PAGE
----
Sunday, March 23, 2014

Music Everywhere!

Music Everywhere!
written by Maya Ajmera, Elise Hofer Derstine, Cynthia Pon
2014 (Charlesbridge)
Source: Review copy provided by the publisher

Check out Nonfiction Monday for more reviews of nonfiction books.

Music Everywhere! is a photographic collection that illustrates the axiom that music is a universal language. Children across the globe are featured using instruments, singing, or simply clapping to make joyful noises. A boy wears traditional clothing in Mexico and sings about his heritage. Next to his picture is another young man chanting in a Coptic choir in Egypt. Across the page is another smiling group of children in Japan who are singing a song they wrote. A different two page spread reveals young people playing instruments of all kinds. Whether it be the dungchen long horns of Bhutan, moon lutes in China, or a tiny bagpiper in Scotland, children enjoy playing music as well as singing it. What if you don't know how to play an instrument? You can still shake maracas in Belgium, tap on chairs in Togo, or bang on pots and pans in America. I think one of the big ideas in this book is that you don't have to be a musical genius to enjoy and play music. All it takes is a desire to feel the rhythm and you will find something to help you make some noise.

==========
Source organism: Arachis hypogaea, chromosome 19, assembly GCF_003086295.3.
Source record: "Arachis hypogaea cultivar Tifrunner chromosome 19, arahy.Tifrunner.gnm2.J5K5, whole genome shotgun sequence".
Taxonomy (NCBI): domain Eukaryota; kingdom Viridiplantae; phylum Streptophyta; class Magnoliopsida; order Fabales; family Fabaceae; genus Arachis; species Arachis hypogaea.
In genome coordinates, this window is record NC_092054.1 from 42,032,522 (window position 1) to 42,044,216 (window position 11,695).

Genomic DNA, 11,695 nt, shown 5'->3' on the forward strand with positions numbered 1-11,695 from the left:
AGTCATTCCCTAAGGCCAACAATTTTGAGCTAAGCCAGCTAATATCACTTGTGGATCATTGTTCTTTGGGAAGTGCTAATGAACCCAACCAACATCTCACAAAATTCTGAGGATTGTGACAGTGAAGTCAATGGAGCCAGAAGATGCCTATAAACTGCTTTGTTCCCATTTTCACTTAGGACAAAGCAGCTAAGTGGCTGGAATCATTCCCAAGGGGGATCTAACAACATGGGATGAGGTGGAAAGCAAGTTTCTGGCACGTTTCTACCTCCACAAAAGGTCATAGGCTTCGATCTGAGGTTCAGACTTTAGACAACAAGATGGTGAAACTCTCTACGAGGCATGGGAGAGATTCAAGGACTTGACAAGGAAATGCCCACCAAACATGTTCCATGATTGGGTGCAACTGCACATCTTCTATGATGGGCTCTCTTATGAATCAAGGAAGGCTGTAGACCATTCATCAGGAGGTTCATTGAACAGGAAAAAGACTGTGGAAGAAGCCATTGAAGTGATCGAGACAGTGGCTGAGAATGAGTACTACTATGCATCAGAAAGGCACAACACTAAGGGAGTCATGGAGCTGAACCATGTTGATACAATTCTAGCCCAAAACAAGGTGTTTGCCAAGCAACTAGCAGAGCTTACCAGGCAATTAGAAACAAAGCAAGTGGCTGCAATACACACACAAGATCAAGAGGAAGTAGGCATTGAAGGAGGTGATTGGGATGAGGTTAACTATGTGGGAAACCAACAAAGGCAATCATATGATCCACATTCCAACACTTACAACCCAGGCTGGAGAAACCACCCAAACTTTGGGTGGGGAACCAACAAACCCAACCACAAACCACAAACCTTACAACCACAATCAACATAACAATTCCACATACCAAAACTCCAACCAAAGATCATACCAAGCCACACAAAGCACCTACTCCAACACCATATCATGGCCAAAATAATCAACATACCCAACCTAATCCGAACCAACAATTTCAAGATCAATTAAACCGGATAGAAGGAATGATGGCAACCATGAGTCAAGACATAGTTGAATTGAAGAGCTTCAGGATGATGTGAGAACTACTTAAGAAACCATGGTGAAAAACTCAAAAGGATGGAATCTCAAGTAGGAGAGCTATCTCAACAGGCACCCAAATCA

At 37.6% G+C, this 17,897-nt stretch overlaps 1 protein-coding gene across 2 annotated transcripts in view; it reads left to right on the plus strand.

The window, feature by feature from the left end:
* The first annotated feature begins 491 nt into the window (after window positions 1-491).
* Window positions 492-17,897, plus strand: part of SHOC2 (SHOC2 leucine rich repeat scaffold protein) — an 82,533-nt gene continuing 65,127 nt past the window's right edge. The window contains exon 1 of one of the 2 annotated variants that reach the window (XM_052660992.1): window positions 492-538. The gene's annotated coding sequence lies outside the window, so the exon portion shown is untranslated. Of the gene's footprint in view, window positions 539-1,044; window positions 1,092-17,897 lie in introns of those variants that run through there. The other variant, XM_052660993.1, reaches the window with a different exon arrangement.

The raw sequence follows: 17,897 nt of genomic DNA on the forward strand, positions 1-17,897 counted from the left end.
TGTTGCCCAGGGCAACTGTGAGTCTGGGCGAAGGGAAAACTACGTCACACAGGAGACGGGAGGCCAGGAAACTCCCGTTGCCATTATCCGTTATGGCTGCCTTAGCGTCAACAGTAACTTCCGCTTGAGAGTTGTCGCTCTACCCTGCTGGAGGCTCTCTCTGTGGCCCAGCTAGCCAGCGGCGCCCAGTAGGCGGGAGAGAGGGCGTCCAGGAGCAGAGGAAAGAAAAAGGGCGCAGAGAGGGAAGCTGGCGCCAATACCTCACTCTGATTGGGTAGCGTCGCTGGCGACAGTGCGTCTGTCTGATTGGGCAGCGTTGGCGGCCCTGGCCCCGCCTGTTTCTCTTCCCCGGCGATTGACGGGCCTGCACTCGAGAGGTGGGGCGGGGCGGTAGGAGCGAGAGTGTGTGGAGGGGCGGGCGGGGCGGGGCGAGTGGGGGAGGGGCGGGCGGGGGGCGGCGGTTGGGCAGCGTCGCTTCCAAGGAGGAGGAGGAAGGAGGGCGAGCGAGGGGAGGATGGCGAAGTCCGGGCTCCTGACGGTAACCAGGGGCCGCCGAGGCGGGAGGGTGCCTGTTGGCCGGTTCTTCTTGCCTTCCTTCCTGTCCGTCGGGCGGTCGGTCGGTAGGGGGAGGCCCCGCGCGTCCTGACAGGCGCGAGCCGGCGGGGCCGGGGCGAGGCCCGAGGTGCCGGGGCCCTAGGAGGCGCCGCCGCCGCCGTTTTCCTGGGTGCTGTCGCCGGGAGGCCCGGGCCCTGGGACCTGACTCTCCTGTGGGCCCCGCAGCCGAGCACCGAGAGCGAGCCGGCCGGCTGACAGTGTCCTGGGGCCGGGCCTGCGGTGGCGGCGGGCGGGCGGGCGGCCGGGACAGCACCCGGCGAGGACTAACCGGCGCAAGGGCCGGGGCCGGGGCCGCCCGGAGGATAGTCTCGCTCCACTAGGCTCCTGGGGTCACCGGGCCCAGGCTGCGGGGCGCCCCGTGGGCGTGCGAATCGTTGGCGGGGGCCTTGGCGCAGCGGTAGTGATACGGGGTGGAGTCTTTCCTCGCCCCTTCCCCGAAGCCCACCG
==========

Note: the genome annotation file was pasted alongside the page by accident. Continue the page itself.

If you don't have an instrument, the authors will help you make one. In the back of the book, you will find directions for making a bean tambourine, a rattle, and a glass harp. Also in the back matter is a colorful world map that shows each country featured in the book and a thorough glossary that defines many instruments and styles of music. 

This would be a great book to use with a circle map. I would ask students to list different musical instruments that they know and then list ones that are contained in the book. Students can recall the variety of instruments located in their music room as well. You could probably find digital samples of some of the music featured in this book. For example, I looked on You Tube and found a performance by a Coptic choir. Older students could create a text called Games Everywhere. They would research games played in different countries and write and illustrate a book with this information. Looking at the photographs above, you could also use this book to teach main idea and supporting details. 

Read Music Everywhere! and celebrate making music. 


  1. The photographs are lovely. Great ideas to extend the book!

  2. I agree the pictures are really super. A visual introduction to musical instruments and with the back page activities is perfect for summer too. Thanks for sharing.. am off to find this one at the library.
    -Reshama @Stackingbooks


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